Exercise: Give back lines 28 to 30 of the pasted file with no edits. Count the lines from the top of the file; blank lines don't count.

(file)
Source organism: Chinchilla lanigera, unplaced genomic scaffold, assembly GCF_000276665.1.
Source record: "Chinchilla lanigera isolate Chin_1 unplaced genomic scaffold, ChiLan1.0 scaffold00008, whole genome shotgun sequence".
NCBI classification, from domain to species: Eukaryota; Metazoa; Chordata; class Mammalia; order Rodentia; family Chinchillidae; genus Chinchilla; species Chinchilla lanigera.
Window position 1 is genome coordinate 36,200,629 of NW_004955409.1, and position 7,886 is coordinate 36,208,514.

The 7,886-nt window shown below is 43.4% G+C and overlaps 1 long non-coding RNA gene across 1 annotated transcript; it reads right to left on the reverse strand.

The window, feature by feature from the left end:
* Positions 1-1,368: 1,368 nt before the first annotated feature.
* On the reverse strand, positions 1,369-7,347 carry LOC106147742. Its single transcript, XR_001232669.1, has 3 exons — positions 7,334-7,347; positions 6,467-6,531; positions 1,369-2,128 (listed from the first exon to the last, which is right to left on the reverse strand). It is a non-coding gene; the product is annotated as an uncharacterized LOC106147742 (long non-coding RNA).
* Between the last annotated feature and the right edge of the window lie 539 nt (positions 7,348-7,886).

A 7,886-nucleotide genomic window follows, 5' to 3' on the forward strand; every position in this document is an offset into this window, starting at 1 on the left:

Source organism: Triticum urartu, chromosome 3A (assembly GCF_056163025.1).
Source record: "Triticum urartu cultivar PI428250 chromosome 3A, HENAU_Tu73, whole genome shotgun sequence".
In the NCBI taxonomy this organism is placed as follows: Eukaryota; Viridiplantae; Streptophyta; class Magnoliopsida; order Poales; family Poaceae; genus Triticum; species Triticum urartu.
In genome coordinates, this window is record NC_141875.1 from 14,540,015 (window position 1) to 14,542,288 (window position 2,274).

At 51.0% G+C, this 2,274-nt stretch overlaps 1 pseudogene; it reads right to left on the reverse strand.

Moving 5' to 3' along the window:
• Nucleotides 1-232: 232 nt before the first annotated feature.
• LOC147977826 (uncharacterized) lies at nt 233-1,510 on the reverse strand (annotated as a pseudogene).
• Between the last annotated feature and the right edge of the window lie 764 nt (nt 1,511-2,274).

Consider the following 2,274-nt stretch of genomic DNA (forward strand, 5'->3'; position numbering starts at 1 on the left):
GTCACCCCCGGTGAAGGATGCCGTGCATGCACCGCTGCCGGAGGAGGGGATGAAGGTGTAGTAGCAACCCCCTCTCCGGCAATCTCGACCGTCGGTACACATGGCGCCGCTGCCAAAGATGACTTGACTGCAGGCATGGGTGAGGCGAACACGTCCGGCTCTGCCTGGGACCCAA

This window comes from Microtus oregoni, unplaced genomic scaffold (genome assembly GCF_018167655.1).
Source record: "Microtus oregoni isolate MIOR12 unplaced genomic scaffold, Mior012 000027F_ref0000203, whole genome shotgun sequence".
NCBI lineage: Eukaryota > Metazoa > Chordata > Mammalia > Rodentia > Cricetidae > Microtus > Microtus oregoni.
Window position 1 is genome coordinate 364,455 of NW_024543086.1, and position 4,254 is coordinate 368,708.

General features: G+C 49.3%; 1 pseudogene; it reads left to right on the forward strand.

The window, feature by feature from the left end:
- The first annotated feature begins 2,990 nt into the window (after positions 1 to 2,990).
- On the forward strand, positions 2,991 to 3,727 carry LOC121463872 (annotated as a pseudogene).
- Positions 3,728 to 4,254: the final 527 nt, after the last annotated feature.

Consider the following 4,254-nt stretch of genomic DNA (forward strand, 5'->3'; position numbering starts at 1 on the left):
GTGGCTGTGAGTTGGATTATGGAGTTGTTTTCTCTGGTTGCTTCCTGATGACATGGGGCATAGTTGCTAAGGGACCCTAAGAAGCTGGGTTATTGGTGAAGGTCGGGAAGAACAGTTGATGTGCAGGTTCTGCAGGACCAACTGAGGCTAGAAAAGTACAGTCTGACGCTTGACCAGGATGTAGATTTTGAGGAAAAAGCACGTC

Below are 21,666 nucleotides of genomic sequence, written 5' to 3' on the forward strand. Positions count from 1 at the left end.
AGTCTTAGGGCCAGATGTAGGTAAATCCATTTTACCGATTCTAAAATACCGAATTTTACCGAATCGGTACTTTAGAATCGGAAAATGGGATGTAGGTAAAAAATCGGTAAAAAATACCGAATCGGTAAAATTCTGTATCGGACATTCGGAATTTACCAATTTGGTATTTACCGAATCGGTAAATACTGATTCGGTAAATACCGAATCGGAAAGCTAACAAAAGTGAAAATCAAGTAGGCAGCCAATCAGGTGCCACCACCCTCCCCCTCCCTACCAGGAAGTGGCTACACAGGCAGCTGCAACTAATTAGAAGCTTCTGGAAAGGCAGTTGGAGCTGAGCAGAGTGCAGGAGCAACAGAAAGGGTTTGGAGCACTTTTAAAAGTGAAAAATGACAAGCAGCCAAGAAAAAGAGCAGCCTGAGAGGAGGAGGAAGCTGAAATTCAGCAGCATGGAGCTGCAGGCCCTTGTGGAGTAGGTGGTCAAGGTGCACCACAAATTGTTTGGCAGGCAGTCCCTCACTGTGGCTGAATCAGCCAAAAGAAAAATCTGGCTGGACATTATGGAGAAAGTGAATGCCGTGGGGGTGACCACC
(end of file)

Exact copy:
- The first annotated feature begins 2,990 nt into the window (after positions 1 to 2,990).
- On the forward strand, positions 2,991 to 3,727 carry LOC121463872 (annotated as a pseudogene).
- Positions 3,728 to 4,254: the final 527 nt, after the last annotated feature.